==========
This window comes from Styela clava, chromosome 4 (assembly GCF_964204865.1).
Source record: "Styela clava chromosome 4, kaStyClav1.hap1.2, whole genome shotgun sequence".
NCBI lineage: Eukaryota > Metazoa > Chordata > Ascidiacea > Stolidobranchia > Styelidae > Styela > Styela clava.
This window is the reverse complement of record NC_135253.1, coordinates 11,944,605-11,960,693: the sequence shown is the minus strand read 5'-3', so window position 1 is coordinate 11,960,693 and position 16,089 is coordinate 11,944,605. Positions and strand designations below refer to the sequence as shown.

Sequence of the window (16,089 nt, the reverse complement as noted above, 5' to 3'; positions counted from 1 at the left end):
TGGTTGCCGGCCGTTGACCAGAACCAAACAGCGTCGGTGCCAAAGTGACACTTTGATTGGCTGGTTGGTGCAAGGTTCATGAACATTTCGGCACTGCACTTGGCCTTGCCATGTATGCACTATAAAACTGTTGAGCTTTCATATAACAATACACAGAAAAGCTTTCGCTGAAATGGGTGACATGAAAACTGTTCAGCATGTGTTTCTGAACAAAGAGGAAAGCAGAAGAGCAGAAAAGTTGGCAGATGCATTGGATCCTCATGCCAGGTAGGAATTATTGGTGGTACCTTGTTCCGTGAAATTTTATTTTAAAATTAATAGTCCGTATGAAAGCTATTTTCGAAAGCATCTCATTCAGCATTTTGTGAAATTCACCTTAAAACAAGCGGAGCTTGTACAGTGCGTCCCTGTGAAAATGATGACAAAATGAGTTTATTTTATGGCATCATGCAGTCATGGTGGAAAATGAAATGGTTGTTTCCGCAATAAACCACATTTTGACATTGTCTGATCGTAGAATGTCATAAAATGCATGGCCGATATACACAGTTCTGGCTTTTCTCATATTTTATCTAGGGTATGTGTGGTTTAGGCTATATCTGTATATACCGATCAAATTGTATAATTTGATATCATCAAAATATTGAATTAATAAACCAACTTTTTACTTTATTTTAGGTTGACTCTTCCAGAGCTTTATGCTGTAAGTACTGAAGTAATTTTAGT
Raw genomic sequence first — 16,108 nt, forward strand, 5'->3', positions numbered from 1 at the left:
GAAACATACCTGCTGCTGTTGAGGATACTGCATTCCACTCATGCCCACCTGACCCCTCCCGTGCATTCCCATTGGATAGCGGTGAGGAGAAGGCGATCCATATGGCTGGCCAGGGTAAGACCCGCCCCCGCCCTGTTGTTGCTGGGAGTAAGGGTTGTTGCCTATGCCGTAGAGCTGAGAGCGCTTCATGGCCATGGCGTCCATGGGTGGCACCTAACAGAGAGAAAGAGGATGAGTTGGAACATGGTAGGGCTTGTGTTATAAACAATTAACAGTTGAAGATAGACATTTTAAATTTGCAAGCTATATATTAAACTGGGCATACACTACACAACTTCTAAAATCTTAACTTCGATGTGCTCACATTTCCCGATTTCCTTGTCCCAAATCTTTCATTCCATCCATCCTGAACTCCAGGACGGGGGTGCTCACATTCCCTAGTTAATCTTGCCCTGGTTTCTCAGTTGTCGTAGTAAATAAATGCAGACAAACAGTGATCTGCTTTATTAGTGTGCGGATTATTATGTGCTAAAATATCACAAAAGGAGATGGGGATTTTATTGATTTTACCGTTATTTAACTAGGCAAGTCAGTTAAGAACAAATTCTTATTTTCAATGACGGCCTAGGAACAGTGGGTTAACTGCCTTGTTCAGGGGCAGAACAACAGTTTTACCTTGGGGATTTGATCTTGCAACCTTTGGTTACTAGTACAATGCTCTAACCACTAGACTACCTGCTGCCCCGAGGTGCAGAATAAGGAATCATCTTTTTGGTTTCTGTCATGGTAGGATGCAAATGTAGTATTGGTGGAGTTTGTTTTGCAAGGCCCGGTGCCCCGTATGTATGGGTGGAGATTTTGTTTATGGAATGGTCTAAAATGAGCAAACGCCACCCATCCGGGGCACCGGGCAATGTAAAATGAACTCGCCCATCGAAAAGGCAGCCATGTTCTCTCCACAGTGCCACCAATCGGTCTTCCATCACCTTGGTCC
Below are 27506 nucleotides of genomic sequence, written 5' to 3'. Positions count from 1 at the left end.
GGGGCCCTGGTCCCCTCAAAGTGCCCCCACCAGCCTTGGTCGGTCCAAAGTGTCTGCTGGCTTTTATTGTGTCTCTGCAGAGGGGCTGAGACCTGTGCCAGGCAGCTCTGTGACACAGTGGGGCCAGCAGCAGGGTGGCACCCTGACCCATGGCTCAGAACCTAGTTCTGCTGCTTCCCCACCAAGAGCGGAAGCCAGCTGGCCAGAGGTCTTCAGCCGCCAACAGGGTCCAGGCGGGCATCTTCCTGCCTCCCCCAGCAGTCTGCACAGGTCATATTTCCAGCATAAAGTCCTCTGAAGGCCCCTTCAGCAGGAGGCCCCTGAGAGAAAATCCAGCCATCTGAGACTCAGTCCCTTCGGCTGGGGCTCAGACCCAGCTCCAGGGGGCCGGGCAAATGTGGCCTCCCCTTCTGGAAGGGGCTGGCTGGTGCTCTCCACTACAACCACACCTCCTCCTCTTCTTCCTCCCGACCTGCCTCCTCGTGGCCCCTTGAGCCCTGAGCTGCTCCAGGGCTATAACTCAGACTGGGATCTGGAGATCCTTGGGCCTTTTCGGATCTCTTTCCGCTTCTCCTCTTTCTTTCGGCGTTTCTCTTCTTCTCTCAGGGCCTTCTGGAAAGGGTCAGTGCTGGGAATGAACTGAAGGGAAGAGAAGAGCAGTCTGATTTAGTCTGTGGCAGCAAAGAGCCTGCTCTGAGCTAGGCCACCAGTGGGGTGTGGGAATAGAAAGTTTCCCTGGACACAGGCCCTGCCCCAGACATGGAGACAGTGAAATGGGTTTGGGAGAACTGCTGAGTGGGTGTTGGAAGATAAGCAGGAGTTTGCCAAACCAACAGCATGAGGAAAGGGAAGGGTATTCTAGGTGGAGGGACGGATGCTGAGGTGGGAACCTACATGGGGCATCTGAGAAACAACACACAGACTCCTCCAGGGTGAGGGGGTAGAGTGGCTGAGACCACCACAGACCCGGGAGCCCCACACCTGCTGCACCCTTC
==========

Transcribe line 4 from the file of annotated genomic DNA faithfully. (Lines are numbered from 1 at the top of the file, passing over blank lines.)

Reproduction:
This window is the reverse complement of record NC_135253.1, coordinates 11,944,605-11,960,693: the sequence shown is the minus strand read 5'-3', so window position 1 is coordinate 11,960,693 and position 16,089 is coordinate 11,944,605. Positions and strand designations below refer to the sequence as shown.